2017 has been an exciting year for us over here at Oh-So-Arty! It marked our first year as an international platform with local guides in over 20 international cities. Because of this we’re oh-so-looking forward to 2018 and all that the new year has in store for us. That is why we were so excited to hear about Maya Attoun’s new art book which celebrates 2018 through the form of a weekly planner.
As the planner organizes 2018 it also looks back 200 years to 1818 and the publication of Mary Shelley’s novel, Frankenstein. “Frankenstein was published on the first day of 1818 and I wanted to address this date by creating a book which starts exactly 200 years later,” Attoun explained when asked why she chose the medium of a weekly planner for her work. Shelley’s ominous and at times eerie novel has been interpreted into 160 pages of beautiful graphite illustrations. While the correlation between 2018 and 1818 may seem indistinct, Attoun beautifully describes the innate relationship between these years two centuries apart:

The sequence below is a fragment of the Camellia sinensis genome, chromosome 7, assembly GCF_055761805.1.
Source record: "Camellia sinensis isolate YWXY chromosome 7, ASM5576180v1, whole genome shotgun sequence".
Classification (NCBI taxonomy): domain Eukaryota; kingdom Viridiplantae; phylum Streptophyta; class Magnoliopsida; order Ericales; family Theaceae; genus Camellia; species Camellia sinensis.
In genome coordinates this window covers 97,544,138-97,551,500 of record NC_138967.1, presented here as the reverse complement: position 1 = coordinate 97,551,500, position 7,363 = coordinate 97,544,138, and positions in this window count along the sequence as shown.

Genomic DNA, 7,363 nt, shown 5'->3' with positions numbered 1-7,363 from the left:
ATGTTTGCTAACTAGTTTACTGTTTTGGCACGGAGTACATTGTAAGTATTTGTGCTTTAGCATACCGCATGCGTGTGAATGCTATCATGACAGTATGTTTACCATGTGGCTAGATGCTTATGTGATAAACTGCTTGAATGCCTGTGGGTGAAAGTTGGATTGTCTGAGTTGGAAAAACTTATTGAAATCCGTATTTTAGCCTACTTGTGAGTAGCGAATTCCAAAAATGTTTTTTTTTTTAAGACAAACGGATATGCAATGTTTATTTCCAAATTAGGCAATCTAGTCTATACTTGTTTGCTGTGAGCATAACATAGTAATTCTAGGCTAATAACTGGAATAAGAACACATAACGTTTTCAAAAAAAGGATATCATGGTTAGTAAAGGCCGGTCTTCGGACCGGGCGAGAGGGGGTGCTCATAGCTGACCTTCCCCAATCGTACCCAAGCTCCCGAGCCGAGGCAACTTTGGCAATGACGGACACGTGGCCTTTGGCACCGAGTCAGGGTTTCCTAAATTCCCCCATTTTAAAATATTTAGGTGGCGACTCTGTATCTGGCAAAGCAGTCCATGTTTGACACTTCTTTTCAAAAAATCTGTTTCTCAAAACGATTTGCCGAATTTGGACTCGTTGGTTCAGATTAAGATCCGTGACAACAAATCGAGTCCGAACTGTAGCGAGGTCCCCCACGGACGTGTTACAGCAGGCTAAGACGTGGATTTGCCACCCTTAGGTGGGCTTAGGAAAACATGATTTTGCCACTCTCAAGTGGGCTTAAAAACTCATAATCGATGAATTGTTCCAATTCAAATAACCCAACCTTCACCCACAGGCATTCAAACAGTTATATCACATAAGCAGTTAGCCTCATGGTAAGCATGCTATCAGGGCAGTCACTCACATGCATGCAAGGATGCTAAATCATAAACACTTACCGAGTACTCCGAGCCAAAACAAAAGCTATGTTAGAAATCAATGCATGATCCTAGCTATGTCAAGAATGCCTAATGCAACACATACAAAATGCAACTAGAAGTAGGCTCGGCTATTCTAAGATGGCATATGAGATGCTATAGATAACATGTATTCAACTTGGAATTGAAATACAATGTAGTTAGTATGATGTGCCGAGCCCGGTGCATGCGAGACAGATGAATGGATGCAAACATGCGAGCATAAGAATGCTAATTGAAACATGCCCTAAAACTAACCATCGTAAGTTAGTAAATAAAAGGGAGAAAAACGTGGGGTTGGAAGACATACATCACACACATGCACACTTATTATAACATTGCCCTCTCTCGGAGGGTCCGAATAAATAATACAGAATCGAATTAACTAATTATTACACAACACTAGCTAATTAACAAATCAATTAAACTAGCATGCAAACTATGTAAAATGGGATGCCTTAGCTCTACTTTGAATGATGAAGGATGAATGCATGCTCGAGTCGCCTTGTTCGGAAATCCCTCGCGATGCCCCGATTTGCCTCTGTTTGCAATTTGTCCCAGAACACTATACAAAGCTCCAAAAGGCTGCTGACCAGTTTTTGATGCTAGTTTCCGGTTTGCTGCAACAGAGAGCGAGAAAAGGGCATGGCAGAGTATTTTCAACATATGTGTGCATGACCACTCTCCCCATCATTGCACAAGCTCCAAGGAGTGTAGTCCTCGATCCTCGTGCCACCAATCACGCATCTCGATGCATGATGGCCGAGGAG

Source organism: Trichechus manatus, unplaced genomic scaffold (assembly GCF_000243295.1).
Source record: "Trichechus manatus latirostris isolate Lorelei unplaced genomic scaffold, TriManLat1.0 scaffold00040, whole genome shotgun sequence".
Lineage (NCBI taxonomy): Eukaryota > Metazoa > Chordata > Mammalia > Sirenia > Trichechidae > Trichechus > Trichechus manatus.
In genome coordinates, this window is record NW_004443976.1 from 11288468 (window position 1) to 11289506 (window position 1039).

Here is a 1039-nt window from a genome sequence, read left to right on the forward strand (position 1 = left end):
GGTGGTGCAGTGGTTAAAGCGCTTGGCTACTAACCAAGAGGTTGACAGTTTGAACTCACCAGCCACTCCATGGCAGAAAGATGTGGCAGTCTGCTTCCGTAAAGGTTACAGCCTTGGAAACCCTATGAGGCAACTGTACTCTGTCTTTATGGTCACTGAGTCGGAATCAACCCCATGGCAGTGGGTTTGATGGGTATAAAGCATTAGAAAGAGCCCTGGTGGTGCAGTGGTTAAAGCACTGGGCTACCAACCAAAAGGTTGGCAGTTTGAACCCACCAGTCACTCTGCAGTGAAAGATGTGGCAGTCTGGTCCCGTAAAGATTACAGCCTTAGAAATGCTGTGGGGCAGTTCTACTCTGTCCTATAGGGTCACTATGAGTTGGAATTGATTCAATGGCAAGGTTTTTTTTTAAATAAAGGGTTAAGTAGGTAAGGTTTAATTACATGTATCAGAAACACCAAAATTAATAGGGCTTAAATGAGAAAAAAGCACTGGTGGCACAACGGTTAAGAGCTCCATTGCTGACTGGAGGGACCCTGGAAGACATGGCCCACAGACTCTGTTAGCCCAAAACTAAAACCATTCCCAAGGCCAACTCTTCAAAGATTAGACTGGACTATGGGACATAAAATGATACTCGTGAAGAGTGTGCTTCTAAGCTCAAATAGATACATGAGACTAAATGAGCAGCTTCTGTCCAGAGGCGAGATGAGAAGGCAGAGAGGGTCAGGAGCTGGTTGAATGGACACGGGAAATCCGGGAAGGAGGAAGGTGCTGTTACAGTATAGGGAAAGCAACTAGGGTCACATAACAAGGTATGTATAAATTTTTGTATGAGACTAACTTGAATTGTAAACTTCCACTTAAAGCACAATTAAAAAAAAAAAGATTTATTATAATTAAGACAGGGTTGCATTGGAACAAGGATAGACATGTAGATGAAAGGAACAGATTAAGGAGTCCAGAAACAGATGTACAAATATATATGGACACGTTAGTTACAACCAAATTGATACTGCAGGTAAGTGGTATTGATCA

“I think there is an interesting correlation between the neo-gothic times which were the beginning of modernism and our times which are the disintegration of modernism.” She continued, “I feel that the monsters we confront today are the blasting of digital and visual information; the condition of post-truth where true or false, important and marginal lose their hierarchy.”
As we enter a new year we grapple with our own fears or monsters and it is exactly these mundane models of modernity that are dissected in Attoun’s intricate illustrations.
While the overarching theme of the planner is Frankenstein, a major motif of Attoun’s oeuvre, not all of the illustrations are direct references to Shelley’s text. For example some images are taken from everyday photos that Attoun posted on her social media or her “instagram diary” as she refers to it. There are also depictions of plants, climate models, anatomical illustrations, graphs and other technical devices.
The power of Attoun’s project resides in its interactive component. Each illustration is given a new purpose when acted on by whomever the planner belongs to. None of the 160 pages bound in this book are static works of art and each piece takes on a new meaning every time it is written on. Attoun described her choice of a planner, saying, “I go back to using a planner because I wanted to do something which is interactive in the sense that is really involving the viewer or user.”
Simultaneously an object, an illustration, an artist book and a piece of performance art, Attoun’s weekly planner has elevated keeping track of time to an art form for the modern age.
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